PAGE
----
Dilution Method

In this method, a tracer is continuously injected at a constant rate into the flow, and tracer dilution by the metered flow is monitored at a downstream point. If a tracer absent in the meter flow is used, the following relationship applies

where:

Qd = flow upstream qT = tracer input flow

CT = tracer input concentration

CD = tracer concentration downstream

The dilution method has some definite advantages, because it is independent of flow characteristics, does not interfere with the flow and, consequently, does not cause any head loss. Using fluorescent dyes and ensuring complete tracer mixing, the method has a good range of measurement (1000 : 1), and can be fairly accurate (5%) (Alley 1977). Disadvantages are the discrete nature of measurement, as opposed to the preferred continuous measurements; the problem with automating the method; and the need for well-trained personnel. Consequently, the dilu tion method is mostly used for in-situ calibration of conventional flowmeters.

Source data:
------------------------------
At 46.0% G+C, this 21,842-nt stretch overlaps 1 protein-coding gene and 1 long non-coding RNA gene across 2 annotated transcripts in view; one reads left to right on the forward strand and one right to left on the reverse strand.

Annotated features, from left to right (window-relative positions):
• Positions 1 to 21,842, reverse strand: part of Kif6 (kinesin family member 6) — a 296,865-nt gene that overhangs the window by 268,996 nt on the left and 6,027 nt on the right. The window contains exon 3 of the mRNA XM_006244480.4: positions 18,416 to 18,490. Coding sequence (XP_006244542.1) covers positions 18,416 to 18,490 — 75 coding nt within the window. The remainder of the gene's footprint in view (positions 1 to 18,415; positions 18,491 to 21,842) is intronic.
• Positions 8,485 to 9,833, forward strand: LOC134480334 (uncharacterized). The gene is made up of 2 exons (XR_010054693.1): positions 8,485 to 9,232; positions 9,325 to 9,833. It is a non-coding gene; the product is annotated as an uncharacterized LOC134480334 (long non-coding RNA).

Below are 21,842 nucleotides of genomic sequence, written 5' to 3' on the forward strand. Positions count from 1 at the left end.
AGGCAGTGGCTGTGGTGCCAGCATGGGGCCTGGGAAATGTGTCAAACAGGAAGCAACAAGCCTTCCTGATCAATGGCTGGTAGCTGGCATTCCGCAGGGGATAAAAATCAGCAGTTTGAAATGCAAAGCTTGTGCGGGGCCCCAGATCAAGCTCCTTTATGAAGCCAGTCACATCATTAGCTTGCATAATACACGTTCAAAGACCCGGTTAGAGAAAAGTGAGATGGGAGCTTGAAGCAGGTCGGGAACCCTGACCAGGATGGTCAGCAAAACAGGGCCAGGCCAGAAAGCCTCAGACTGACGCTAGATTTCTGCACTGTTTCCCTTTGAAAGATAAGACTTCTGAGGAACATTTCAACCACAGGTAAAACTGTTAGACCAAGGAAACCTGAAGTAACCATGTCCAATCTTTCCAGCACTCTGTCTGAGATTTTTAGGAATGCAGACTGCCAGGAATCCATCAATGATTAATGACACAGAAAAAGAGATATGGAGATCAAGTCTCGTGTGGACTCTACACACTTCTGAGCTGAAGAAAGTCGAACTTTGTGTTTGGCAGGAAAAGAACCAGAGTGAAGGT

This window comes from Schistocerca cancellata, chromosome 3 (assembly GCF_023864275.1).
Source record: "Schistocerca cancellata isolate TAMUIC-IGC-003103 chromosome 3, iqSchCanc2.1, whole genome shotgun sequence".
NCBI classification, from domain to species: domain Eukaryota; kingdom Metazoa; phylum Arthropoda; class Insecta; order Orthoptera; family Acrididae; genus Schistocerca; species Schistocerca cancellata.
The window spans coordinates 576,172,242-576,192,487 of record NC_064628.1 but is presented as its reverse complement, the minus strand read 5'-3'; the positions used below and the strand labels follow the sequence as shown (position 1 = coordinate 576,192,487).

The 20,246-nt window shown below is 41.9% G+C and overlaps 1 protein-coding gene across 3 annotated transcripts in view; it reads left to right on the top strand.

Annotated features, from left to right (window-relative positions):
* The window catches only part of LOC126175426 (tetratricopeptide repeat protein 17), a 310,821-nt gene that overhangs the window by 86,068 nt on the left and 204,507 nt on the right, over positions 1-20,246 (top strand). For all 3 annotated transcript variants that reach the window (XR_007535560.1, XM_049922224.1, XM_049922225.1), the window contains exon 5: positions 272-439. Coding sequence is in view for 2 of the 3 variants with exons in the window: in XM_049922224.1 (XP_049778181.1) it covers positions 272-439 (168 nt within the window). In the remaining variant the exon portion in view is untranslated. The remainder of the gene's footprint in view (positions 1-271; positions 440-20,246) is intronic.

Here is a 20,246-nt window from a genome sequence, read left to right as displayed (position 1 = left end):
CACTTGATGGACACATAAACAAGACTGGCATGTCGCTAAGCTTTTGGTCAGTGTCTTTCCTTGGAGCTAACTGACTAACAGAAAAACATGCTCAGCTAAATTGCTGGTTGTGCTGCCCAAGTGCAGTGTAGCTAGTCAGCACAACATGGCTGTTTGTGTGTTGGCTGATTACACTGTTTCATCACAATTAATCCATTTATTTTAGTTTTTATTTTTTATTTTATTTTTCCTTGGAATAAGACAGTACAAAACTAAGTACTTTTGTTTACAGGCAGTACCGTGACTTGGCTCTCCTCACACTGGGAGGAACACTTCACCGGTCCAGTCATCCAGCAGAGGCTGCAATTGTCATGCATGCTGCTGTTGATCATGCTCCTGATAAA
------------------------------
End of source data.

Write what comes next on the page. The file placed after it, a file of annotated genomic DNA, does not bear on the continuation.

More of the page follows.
Basic characteristics of flow measurement methods discussed are summarized in Table 9.22.3.

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